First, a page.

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The News Line: News Parliament has no veto right over British people says Davis TORY Brexit Secretary David Davis yesterday urged MPs to reject the two House of Lords amendments to the EU (Notification of Withdrawal) Bill. One guarantees a ‘meaningful’ parliamentary vote on the final exit package.


Davis urged MPs not to ‘tie the prime minister’s hands’, claiming the government was working on ‘a contingency plan’ in case a deal on leaving the EU could not be reached. He pledged that citizens’ rights in the UK and Europe will be ‘the first thing’ discussed in Brexit talks.

He also insisted that neither of the Houses of Parliament had a veto right over a decision of the British people. MPs will debate the Brexit bill today after peers insisted on more protection for EU citizens living in the UK and on a ‘meaningful vote’ on the final terms. If MPs pass the bill, Theresa May could trigger Article 50 as early as tomorrow.

Davis told the Andrew Marr Show he believed it was ‘not remotely likely’ that there would be a complete breakdown in negotiations. He said: ‘The simple truth is, we have been planning for the contingency, all the various outcomes, all the possible outcomes. It’s not just my team, it’s the whole of Whitehall, it’s every single department. But, understand, it’s the contingency plan. The aim is to get a good outcome.’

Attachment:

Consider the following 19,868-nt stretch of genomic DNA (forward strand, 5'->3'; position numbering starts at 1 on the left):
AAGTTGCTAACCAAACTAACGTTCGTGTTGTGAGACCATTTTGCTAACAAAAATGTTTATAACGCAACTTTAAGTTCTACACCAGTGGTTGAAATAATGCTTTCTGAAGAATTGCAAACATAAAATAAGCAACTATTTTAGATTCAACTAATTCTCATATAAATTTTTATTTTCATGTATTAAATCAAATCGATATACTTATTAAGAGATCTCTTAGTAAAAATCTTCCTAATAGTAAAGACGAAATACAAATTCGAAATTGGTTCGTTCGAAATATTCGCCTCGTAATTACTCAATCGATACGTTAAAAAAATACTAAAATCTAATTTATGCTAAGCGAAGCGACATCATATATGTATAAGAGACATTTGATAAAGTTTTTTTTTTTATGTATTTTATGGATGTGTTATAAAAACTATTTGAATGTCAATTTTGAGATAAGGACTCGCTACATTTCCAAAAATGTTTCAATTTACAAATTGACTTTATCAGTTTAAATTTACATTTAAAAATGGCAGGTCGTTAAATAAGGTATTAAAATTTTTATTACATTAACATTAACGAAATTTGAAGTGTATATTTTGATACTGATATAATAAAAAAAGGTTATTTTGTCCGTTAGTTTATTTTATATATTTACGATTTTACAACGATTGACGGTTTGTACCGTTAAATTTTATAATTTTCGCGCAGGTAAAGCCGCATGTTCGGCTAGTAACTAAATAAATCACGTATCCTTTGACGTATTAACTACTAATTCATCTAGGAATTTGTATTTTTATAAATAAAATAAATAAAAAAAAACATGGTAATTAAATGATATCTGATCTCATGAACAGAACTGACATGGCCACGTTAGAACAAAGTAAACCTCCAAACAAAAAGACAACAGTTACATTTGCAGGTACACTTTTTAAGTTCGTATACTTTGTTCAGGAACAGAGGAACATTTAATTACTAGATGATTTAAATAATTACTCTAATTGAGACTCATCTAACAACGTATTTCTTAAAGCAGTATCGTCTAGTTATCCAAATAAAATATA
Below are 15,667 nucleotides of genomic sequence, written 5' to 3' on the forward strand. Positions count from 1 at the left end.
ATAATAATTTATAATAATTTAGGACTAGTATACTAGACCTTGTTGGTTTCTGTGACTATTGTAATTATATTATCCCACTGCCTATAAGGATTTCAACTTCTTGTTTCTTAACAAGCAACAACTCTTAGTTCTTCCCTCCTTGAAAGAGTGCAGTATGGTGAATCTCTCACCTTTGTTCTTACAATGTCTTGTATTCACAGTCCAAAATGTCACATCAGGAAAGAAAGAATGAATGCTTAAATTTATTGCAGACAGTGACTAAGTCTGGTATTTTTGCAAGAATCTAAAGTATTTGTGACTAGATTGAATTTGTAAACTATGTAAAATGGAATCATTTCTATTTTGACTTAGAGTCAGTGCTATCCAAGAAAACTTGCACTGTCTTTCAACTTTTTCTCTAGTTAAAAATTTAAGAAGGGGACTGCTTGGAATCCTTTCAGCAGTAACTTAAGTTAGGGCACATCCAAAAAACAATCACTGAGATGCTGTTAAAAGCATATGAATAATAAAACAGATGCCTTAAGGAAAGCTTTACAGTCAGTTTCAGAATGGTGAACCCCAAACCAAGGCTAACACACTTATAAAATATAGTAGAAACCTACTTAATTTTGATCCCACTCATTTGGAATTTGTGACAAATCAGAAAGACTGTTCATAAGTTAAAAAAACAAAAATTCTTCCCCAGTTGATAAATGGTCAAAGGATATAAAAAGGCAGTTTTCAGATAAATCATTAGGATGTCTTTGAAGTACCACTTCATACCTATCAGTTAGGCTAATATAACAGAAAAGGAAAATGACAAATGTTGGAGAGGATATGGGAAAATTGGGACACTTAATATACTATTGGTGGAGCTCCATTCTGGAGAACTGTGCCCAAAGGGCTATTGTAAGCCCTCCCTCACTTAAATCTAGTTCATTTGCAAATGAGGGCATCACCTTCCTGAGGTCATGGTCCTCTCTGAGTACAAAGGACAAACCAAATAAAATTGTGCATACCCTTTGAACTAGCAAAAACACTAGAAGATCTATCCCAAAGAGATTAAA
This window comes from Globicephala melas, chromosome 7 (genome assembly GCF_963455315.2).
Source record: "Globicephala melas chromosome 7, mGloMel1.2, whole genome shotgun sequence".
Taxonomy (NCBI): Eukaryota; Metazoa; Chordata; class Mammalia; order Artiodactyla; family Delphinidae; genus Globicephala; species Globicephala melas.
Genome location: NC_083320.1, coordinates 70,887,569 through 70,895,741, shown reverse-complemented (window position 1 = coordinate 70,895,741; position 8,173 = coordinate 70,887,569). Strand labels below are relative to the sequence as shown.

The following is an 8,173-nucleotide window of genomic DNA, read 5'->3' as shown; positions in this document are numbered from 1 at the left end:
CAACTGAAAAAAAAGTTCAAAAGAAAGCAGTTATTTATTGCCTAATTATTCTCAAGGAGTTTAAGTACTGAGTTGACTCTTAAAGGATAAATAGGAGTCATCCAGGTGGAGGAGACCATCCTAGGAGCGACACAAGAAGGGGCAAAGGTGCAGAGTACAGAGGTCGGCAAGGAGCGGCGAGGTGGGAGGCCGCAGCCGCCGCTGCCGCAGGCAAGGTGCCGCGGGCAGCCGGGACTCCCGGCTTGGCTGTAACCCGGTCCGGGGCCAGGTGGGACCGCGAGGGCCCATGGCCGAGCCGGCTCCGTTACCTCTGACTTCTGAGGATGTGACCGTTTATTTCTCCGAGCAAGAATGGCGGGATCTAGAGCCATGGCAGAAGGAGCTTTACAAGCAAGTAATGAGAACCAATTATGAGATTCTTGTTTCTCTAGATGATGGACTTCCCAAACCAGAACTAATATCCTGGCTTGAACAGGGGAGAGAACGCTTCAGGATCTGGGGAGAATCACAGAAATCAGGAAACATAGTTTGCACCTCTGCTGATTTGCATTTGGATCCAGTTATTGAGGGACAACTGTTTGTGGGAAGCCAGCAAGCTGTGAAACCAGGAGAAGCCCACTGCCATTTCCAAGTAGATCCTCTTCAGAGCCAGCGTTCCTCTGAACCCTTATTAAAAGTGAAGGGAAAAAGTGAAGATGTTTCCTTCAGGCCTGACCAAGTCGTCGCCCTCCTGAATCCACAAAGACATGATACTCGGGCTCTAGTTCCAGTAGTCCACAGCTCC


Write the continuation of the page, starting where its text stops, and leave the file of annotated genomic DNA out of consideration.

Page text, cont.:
Pressed on whether a rejection by Parliament of the deal would send the UK back to the negotiating table, he said: ‘There is a limited time on this… it’s a two-year time on Article 50 so there’ll be a limit to which you can do that. Secondly what we can’t have is either House of Parliament reversing the decision of the British people – they haven’t got a veto.’

Writing in the Sunday Telegraph, Davis, said attaching conditions to the bill would undermine the PM May’s negotiating stance, sending her into ‘this vital negotiation with one hand tied behind her back’. However, Labour, has appealed to May to let the amendments go through.

In a letter sent to her on Friday, Keir Starmer, shadow Brexit secretary, and Angela Smith, Labour’s leader in the Lords, urged May to ‘reflect and reconsider on the overwhelming case to act on these two specific issues as this is the final opportunity to put vital guarantees and protections into legislation’.

Davis has expressed concerns that a handful of Tory MPs might rebel, potentially allowing the amendments to stand. Even if the bill passes the House of Commons unchanged, it will go back to the House of Lords, raising the possibility the amendments will be re-imposed, triggering huge calls for the unelected House of Lords to be shut down.
 
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